It was a horrible gaming experience, yet brilliantly memorable. So for some reason, I ended up buying a copy of the rules myself. And a couple of years later, back at USC, I decided to run some of my friends in a game.
My scenario opened much the same way that the convention game had. The characters woke up in a bunker with a bunch of strangers and a broken computer. They managed not to kill each other leaving the bunker, and followed a road to a small town by a lake. There they found a small population of people supporting themselves by agriculture and fishing the lake.
But there was something strange about this town. The Fishers were scared to stay out after dark, and there was a large abandoned church building that they were afraid to approach. Yep, you guessed it--vampires, or should I say, wampyrs (keep in mind, this was back in the days before the vampire revival that started in the late 80's, so this storyline that sounds so stale post-"30 Days of Night" actually had a touch of freshness in it at the time). These were actually people with a strange post-holocaust disease a'la "The Omega Man."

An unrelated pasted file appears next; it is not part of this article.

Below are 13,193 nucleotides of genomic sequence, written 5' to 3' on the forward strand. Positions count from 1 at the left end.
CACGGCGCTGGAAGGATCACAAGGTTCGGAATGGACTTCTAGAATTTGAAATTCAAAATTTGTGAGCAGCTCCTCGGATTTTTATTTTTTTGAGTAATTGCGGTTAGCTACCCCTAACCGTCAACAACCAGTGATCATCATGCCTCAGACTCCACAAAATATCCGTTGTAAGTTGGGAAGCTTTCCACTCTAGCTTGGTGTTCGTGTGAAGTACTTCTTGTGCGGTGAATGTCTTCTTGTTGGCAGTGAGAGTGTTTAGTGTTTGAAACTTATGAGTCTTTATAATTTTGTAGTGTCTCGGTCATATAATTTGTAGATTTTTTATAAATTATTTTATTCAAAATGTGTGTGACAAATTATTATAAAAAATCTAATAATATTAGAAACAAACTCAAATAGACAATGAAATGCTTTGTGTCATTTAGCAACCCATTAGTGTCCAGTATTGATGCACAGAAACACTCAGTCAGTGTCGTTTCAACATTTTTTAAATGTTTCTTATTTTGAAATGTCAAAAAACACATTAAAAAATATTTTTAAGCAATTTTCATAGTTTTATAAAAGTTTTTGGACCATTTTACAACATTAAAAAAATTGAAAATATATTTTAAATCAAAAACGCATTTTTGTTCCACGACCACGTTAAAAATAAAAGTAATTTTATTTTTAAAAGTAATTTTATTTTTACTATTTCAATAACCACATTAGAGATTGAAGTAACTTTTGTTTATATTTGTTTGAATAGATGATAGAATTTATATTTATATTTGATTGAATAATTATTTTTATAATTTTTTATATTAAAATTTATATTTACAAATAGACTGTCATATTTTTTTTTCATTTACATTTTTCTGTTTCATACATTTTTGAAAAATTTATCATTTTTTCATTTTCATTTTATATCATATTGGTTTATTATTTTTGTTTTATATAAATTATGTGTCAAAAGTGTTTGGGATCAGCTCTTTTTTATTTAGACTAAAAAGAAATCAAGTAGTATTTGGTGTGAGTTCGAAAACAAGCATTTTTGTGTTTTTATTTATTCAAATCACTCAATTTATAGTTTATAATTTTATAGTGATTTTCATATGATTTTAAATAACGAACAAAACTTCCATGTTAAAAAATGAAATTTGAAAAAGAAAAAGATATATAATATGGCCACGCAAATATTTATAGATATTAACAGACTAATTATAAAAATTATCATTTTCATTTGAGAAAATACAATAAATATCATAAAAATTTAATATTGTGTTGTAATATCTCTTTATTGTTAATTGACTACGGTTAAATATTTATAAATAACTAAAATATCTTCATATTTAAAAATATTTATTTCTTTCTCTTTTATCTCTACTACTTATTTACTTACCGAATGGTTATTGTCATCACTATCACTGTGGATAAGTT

Two children accidentally violated a taboo and turned up missing, so the player characters decided to rescue them, which ended up in a big pitched battle in the middle of town after dark. It was pretty wild--heavy weapons blowing up buildings and starting fires, a horde of bloodthirsty bestial enemies, the rescued kids turning out to be infected and attacking their rescuers, players characters shooting the kids, then shooting their comrades who had been bitten (not even waiting to see if they turned up infected first). It wasn't quite a TPK (Total Player Kill), but I think at least two-thirds of the party died, and the rest ran for their lives before the surviving Fishers could organize against them for destroying the town.